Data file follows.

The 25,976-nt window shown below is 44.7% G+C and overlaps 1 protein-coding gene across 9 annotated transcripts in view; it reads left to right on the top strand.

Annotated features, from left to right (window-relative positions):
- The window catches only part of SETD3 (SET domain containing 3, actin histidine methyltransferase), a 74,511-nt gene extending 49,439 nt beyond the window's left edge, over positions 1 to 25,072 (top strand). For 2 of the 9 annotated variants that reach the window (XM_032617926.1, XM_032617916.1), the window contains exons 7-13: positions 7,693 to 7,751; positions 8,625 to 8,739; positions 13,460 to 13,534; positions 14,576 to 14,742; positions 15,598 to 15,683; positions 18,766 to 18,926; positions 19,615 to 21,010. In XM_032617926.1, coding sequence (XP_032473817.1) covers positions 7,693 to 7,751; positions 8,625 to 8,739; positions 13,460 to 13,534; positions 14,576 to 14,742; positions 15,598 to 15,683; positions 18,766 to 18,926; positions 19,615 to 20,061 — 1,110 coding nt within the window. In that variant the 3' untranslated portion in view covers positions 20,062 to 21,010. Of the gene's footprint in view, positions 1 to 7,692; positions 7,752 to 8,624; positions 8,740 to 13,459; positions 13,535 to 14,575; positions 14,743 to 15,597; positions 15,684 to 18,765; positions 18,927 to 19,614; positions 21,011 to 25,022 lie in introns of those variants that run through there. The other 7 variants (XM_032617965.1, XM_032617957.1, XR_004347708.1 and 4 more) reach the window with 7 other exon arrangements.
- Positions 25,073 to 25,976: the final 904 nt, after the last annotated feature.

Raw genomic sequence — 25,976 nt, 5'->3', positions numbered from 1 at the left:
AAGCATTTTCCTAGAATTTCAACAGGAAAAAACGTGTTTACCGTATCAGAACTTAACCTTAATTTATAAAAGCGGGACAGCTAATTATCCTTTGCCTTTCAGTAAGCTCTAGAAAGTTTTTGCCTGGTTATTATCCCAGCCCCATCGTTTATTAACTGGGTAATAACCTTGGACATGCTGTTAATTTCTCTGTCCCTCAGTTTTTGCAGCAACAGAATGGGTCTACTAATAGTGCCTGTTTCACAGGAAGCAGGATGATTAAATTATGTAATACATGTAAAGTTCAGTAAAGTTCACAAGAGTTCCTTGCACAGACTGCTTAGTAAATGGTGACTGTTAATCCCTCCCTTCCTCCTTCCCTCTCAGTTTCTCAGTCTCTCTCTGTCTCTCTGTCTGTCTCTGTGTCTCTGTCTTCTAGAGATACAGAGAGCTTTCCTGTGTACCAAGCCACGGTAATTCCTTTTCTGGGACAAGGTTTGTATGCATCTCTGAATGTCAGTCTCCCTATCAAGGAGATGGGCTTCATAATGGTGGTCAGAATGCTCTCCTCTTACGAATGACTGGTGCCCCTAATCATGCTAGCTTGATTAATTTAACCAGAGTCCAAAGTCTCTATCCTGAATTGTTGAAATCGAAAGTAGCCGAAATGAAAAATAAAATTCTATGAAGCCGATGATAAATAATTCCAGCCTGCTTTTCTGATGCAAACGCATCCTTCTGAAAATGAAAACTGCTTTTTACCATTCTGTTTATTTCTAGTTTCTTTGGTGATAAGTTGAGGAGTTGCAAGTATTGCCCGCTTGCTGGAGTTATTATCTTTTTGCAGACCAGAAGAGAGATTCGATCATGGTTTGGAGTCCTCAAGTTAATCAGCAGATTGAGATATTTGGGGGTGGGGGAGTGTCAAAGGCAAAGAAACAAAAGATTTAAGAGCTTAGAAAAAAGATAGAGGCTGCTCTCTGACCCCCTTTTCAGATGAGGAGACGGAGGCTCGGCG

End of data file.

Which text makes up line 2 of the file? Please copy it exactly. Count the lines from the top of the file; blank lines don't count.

Annotated features, from left to right (window-relative positions):